This is somewhat to the side of the main issue here, but I keep hearing about Layton taking the party to the centre and yet I never hear about anything in specific that he ever campaigned on that was more centrist than his immediate predecessors. If anything, Layton brought the NDP modestly back towards the left (and pushed it considerably towards the green) compared to where it was when he took the leadership. Not as far to the left as I or the New Politics Initiative people would have wanted, but really, it wasn't him who took the NDP to the centre.
Rather, it was the previous couple of leaders, particularly Alexa Mcdonough, as well as figures like Bob "quisling" Rae, who moved the party to the centre and emulated Tony Fucking Blair's "Third Way" (which was never any such thing). And after Jack was dead, Tom Mulcair also moved the NDP rightwards, which is not surprising since he was after all originally a Liberal. Not a bad man, but he never really "got" the politics of class.

Layton was actually the first to propose what's now being called the Green New Deal. He wanted to revitalize Ontario industry by repurposing it to producing green technologies, and he wanted to finance mass retrofits of buildings across the country. A clever feature was that as designed it would actually be a cheap program to run. People would pay for their retrofits via a low-interest loan from the government which would be paid for by their energy savings--until it was paid off, after which they'd simply be saving money. But unlike some programs we've seen, it wouldn't be passively waiting for people to take advantage of it; the idea was to send inspectors around to all the homes, do the assessment, and offer the deal--sign here and we do the retrofit and you end up with savings. It was actually a much more concrete proposal than I saw recently looking through the Green party platform you linked to.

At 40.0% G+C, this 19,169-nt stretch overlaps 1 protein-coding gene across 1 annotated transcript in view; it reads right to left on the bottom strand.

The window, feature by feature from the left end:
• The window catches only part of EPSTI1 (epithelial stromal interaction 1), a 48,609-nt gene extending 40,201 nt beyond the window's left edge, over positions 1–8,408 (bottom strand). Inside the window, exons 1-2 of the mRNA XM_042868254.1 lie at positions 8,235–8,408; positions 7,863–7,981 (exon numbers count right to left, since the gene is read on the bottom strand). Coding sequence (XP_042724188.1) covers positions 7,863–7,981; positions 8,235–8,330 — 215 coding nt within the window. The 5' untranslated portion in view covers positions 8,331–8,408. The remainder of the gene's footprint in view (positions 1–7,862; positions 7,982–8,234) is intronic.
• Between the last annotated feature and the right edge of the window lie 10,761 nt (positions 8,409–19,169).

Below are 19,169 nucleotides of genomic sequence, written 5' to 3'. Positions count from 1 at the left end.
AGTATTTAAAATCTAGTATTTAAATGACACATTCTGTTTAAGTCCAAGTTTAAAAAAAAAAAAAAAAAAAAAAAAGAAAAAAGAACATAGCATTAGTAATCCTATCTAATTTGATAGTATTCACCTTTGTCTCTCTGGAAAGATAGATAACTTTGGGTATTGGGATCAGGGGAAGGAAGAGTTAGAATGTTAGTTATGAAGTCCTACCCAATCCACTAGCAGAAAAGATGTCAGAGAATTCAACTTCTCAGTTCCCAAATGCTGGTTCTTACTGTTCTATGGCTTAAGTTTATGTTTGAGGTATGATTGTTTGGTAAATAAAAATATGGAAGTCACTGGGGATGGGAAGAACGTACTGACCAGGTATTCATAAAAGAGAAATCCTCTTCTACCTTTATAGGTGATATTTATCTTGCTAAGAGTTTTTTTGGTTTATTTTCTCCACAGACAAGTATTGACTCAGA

He also, famously at the time, was the first NDPer in ages to publicly on TV claim to be a socialist; much like Sanders later if more modestly, this defanged the term considerably--there was no point in accusing him if he refused to be all defensive about it. And by proposing a fairly strong social democratic project for Canada as a whole, he hammered some key nails into the coffin of Quebec separatism. Of course he died and it never happened, but because of him Quebecois saw Canada as a place with a positive vision just long enough for the Bloc Quebecois to crumble.

As far as I can tell, the story goes that Jack Layton brought the NDP towards the centre because (1) The NDP is further to the centre than it used to be, and (2) Jack Layton is the only NDP figure they can remember, therefore (3) it must have been him, since there apparently wasn't ever anyone else in the NDP.

Northern PoV said...

I briefly joined the NDP during their recent "leadership contest".
I watched Jagmeet flip flop on TMX at the starting line.
Guy Caron emerged as my pick. Jagmeet never impressed me.
The unweighted vote system literally gave the win to Jagmeet based on his hometown support.
Now the fracking flip-flop that follows the Notley ff ice-capades.

I'll vote for Green this time. That said ....

Today's Tyee has a sobering take on the Greens first-nations policy. As a fledgling party, they lack a lot of policy (or hold typical green-washing-neo-capitalist positions). But I like Lizzie May and the Rhino party disappeared.